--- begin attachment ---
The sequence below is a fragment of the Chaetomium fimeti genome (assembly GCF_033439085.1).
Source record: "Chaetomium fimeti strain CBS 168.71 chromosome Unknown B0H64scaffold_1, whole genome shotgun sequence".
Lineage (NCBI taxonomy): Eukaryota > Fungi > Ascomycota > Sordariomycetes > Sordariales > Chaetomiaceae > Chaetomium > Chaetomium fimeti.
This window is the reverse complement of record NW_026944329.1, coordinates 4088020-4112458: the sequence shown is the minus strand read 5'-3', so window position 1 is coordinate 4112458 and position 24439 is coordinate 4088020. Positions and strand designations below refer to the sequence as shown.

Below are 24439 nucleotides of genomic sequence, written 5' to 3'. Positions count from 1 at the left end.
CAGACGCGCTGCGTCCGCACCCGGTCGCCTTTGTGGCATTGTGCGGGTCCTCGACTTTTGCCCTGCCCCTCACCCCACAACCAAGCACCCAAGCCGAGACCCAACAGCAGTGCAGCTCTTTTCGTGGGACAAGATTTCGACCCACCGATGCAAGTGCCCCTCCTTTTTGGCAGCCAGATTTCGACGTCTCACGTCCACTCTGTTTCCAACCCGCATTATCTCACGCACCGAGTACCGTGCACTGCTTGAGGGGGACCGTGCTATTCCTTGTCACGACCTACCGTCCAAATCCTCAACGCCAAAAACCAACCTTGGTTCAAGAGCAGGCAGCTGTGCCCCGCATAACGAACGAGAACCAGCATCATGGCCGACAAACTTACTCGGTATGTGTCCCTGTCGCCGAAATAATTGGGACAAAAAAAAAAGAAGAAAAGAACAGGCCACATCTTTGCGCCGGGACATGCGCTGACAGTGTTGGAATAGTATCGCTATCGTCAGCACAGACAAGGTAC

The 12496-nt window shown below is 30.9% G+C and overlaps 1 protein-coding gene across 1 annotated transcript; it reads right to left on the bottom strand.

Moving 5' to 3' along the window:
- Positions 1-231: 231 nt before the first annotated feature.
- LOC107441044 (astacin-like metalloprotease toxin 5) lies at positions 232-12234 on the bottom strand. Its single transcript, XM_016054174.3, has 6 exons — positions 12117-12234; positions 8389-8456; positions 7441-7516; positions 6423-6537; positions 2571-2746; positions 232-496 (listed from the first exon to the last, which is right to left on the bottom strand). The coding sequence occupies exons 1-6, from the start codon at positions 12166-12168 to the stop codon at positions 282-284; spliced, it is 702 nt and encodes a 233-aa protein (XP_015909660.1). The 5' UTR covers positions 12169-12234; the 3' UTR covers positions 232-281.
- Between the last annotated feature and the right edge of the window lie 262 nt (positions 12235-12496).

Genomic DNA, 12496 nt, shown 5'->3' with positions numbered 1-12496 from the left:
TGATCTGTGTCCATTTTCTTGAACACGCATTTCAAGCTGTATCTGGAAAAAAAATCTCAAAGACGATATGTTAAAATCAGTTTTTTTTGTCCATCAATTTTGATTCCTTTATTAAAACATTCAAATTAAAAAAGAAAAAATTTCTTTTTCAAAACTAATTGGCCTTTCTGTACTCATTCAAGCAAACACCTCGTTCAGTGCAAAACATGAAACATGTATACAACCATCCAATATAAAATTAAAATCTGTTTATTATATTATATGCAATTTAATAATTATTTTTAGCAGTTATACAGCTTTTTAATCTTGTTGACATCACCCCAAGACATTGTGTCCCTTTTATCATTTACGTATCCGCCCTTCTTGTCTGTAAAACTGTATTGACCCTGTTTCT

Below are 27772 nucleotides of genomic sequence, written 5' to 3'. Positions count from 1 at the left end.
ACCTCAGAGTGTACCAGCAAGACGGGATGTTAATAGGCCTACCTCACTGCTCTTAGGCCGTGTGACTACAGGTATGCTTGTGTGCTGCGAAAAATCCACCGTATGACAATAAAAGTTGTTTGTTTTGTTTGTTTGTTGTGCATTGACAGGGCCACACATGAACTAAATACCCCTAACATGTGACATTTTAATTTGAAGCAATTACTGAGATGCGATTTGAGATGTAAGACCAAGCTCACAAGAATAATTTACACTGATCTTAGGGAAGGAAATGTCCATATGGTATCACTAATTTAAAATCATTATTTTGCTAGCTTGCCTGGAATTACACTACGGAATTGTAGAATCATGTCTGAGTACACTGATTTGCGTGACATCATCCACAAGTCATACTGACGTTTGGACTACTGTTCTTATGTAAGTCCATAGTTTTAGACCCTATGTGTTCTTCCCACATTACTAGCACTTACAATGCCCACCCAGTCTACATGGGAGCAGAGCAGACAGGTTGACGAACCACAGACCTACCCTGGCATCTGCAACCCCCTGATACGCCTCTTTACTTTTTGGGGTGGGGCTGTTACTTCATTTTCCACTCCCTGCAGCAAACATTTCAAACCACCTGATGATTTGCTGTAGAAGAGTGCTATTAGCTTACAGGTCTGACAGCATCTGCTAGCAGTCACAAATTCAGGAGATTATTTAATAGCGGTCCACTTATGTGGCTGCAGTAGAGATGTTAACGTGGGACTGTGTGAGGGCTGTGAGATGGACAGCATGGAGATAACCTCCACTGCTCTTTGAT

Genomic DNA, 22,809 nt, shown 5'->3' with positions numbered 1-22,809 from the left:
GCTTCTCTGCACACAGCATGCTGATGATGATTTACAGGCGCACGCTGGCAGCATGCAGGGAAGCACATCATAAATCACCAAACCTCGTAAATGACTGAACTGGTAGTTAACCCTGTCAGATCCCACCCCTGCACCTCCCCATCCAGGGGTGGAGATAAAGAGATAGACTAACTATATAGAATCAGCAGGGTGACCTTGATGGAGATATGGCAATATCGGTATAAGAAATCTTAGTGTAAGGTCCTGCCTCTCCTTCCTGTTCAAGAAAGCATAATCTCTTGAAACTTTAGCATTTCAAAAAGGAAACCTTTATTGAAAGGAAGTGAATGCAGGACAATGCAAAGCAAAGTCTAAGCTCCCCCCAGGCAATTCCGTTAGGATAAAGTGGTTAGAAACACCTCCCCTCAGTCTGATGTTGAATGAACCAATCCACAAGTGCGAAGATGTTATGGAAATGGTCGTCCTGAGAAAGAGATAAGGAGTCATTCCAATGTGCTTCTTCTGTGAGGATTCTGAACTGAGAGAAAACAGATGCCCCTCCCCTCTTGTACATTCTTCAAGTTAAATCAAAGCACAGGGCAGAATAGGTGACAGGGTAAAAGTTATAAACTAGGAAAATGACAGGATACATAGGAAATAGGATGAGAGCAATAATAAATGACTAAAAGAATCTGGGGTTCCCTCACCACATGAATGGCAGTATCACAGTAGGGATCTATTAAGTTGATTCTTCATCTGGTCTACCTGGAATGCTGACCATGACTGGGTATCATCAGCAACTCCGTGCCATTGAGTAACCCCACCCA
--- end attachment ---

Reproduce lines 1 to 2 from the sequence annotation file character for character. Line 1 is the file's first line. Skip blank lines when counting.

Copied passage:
The sequence below is a fragment of the Chaetomium fimeti genome (assembly GCF_033439085.1).
Source record: "Chaetomium fimeti strain CBS 168.71 chromosome Unknown B0H64scaffold_1, whole genome shotgun sequence".